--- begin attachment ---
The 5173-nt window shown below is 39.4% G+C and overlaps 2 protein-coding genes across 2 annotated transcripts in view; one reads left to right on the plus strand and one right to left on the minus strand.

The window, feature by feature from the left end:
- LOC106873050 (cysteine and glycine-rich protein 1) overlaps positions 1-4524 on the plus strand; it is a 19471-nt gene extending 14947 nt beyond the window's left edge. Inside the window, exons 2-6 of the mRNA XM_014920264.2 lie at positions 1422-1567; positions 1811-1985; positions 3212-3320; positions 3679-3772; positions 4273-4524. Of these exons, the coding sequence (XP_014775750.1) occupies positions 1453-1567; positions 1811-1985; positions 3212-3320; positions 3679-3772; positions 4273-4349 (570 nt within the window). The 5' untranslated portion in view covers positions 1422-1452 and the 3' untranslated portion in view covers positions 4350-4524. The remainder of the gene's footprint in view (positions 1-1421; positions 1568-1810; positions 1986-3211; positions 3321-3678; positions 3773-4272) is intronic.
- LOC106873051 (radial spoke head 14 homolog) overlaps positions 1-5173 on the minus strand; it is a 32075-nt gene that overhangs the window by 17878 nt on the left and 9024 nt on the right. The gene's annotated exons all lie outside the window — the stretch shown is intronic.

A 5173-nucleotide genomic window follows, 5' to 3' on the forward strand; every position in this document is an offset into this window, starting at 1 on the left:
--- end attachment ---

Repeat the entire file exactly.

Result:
The 5173-nt window shown below is 39.4% G+C and overlaps 2 protein-coding genes across 2 annotated transcripts in view; one reads left to right on the plus strand and one right to left on the minus strand.

The window, feature by feature from the left end:
- LOC106873050 (cysteine and glycine-rich protein 1) overlaps positions 1-4524 on the plus strand; it is a 19471-nt gene extending 14947 nt beyond the window's left edge. Inside the window, exons 2-6 of the mRNA XM_014920264.2 lie at positions 1422-1567; positions 1811-1985; positions 3212-3320; positions 3679-3772; positions 4273-4524. Of these exons, the coding sequence (XP_014775750.1) occupies positions 1453-1567; positions 1811-1985; positions 3212-3320; positions 3679-3772; positions 4273-4349 (570 nt within the window). The 5' untranslated portion in view covers positions 1422-1452 and the 3' untranslated portion in view covers positions 4350-4524. The remainder of the gene's footprint in view (positions 1-1421; positions 1568-1810; positions 1986-3211; positions 3321-3678; positions 3773-4272) is intronic.
- LOC106873051 (radial spoke head 14 homolog) overlaps positions 1-5173 on the minus strand; it is a 32075-nt gene that overhangs the window by 17878 nt on the left and 9024 nt on the right. The gene's annotated exons all lie outside the window — the stretch shown is intronic.

A 5173-nucleotide genomic window follows, 5' to 3' on the forward strand; every position in this document is an offset into this window, starting at 1 on the left: